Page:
A strange whine reached his ears, muted, and Tony carefully cut through a beam of wood with the laser on his arm and moved pieces of heavy rubble to the side until he could grab onto the small body and release it from the confined little hole. Instead of holding a child, though, Tony found himself lifting up a small dog, the weight almost non-existent in the armor’s grasp.
Another whine reached his ears and Tony carefully moved up from the hole he had dug to get to the trapped victim of the earthquake, cradling the small body protectively on the way up. He was mildly disappointed, having expected something completely different.
Once he moved over to a place with better light, he turned the dog carefully around in his hold and was met by a pair of dark eyes. An equally dark tail wagged, just a bit, and one paw moved forward weakly, scraping against the armor’s chest.
“It’s okay, buddy,” Tony informed the dog. “I’ve got you.”
The dog shifted in his hold, obviously worn out and possibly hurt, although he could detect no dangerous amounts of blood anywhere. He held the dog a bit closer, gingerly, not really knowing what to do with it – and then the fuzzy face pushed towards the faceplate and a pink tongue came out, licking at it.
Tony allowed himself a tired chuckle. “You’re welcome.”
He scanned the dog, just to be sure, and although his suit wasn’t built for that, he was fairly certain the dog’s right hind leg was broken, and possibly one of its ribs as well. Looking around, Tony wondered if there were anyone here who could take a look at the animal.
In his hands, the dog whined again, and Tony rested it awkwardly against the armor’s chest, hoping the dog felt more comfortable that way. He couldn’t actually feel it, but he could see the dog was shaking a little – and a few seconds later he noted the animal was peeing on him.
“Real smooth, pal,” Tony cringed. On top of all the grime, it didn’t really matter. The dog looked up at the sound of his voice as it came through the speakers of the armor, and Tony couldn’t be mad at it for losing control of its bladder. “Okay, let’s get you a nice, hot nurse. They like shaggy fellows like you, right?” Tony joked and took off, walking over to the tents where medical help was being given to those who needed it.
“Excuse me,” Tony called out to one of the people nearby – a man from the Red Crescent. “Could you take a look at him?”
The man frowned and looked at the dog. “We have our hands full,” he started in accented English. “I’m sorry,” he added, but he didn’t really sound like he was.
Tony frowned and walked off. He ended up asking a half dozen people, all of them busy, and none of them either cared or had the supplies to treat a dog. Tony was starting to get rather pissed at them.
Finally he found a young woman who agreed to take the dog from him. She looked like someone who might be rallying against nuclear power the next day, which was probably why she showed extra compassion when so many people were in a need of help at the same time.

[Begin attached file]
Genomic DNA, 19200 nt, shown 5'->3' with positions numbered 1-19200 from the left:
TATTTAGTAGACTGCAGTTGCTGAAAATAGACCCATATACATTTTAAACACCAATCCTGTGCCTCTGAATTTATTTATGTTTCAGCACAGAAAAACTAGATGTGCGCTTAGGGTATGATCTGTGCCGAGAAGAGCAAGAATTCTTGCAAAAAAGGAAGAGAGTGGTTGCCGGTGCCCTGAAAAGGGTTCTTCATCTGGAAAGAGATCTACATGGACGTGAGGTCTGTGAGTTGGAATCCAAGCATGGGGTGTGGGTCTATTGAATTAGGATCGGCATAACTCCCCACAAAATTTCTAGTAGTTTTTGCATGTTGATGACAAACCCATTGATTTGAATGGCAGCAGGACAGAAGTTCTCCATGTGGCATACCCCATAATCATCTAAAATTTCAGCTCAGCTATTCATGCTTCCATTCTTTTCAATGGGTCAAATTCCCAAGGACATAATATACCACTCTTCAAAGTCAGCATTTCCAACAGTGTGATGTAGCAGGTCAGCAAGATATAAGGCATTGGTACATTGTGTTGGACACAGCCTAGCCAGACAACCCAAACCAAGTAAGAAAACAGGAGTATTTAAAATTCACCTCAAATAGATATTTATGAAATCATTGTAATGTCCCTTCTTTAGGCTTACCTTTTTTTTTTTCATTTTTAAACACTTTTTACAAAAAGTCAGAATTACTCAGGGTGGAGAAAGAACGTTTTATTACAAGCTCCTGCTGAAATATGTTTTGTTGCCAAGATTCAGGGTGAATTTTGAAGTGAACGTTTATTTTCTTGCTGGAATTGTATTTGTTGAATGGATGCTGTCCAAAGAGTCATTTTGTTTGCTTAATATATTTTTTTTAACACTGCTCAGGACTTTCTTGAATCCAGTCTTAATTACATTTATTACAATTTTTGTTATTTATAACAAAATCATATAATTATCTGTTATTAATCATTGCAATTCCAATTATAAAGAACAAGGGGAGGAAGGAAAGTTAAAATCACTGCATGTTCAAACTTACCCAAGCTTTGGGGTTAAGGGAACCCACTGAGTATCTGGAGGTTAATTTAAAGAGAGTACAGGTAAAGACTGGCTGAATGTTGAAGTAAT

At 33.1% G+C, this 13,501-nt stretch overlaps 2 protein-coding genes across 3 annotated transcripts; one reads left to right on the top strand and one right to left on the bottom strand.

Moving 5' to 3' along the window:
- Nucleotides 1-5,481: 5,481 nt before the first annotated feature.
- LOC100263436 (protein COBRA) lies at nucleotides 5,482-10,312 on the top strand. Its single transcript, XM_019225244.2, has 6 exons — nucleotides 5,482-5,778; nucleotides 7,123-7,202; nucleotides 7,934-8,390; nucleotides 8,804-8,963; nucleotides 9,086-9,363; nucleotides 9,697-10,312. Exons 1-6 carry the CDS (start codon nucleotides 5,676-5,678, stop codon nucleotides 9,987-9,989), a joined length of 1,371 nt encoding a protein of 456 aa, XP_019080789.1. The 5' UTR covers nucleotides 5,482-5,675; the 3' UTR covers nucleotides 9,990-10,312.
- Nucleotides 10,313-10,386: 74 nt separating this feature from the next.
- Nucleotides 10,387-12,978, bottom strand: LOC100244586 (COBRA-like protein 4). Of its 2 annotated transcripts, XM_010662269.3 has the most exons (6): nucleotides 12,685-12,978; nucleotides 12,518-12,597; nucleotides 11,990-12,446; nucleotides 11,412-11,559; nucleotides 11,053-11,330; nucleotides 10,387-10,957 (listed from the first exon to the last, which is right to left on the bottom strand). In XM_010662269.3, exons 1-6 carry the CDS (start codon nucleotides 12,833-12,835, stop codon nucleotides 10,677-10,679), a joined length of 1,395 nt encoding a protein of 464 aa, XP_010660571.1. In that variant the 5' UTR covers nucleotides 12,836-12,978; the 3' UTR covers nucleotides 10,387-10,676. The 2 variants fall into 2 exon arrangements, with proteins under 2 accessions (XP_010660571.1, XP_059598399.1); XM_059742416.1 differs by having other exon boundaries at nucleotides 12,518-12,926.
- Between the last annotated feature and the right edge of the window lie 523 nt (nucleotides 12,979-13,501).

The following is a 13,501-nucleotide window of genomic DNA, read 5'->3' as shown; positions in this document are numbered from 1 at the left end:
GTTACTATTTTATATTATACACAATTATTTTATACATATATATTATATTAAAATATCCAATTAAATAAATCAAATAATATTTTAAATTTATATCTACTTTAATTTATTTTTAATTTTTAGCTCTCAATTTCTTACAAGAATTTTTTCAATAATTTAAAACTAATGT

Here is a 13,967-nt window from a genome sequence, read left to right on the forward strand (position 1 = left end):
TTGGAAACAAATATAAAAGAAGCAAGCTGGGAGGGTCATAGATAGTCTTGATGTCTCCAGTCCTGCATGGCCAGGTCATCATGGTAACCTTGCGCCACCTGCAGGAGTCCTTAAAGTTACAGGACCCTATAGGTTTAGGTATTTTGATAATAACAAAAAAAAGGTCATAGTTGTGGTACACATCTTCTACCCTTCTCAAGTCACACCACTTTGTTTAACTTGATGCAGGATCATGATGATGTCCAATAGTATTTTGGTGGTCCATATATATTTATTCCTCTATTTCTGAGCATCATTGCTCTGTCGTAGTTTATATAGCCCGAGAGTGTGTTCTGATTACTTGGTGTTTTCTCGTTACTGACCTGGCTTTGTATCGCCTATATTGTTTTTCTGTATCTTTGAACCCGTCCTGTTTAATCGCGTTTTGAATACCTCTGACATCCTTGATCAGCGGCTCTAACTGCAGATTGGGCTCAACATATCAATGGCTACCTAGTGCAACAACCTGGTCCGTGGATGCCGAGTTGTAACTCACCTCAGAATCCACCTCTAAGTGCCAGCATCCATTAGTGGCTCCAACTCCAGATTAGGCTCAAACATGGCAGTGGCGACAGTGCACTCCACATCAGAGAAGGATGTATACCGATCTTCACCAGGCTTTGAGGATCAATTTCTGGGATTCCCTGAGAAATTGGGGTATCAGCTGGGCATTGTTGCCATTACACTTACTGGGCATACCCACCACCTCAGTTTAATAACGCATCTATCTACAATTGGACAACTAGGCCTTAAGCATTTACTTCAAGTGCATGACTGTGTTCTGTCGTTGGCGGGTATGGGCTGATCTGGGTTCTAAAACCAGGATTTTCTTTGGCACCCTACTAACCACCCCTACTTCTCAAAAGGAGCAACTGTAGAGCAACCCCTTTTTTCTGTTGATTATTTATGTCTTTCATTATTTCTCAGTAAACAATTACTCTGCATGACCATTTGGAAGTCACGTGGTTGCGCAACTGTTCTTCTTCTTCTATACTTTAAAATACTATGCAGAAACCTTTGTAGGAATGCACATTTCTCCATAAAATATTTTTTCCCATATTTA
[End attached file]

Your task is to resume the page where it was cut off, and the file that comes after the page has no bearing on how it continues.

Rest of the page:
“Keep him safe,” Tony requested. “I spent half an hour digging him out of the rubble.”
“Sure thing, Mr. Stark,” the young woman smiled, and Tony took off, hopefully to be of some assistance before it was time for him to get out of the suit and take a nap.
Tony assisted in the search of another collapsed building, but he could feel exhaustion taking over him; he could barely see straight, sounds were getting mixed up in his head, and he was relying completely on the readings on the HUD because he wasn’t sure what was actually real and which a figment of his imagination.
“Sir, may I suggest taking a break until the new suits arrive?” J.A.R.V.I.S. finally suggested, and Tony nodded a bit numbly and walked off, seeing as more people were coming in, with more gear, and they could take care of it for a bit; this would all still be here when he had regained his strength.
Finding a safe place to rest was another matter entirely. Tony went to talk with a few UN representatives and they promised to set him up with a small tent; they wouldn’t have gone that far for just anyone, but Iron Man was a known superhero and when Tony said he would be back on the job in a few hours, once proper gear arrived, they were more than happy to accommodate him.
With a destination in mind, Tony went to walk through the field of tents, trying not to bump into people; his balance was precarious, and a collision would hurt someone else more than it would hurt him.
A little girl suddenly appeared around the corner of a tent, almost making Tony stumble and fall. She was carrying something, and a sharp bark told Tony it was a tiny dog wrapped in a piece of clothing. The girl gave him a long look and then ran off into the midst of the tents; she didn’t appear lost or afraid, so Tony let her go, but the bark forced his thoughts away from rest for a moment; he turned back, navigating along uneven rows of tents, getting a little desperate before he found the one he was looking for.
“Hi,” he poked his head in, finding the familiar young woman inside, tending to a local man with a head wound and a bandaged arm.
The woman glanced at him, then pointed to the side. “I did all I could. We’re low on supplies at the moment and I am not trained to treat animals. Would you like to take him?”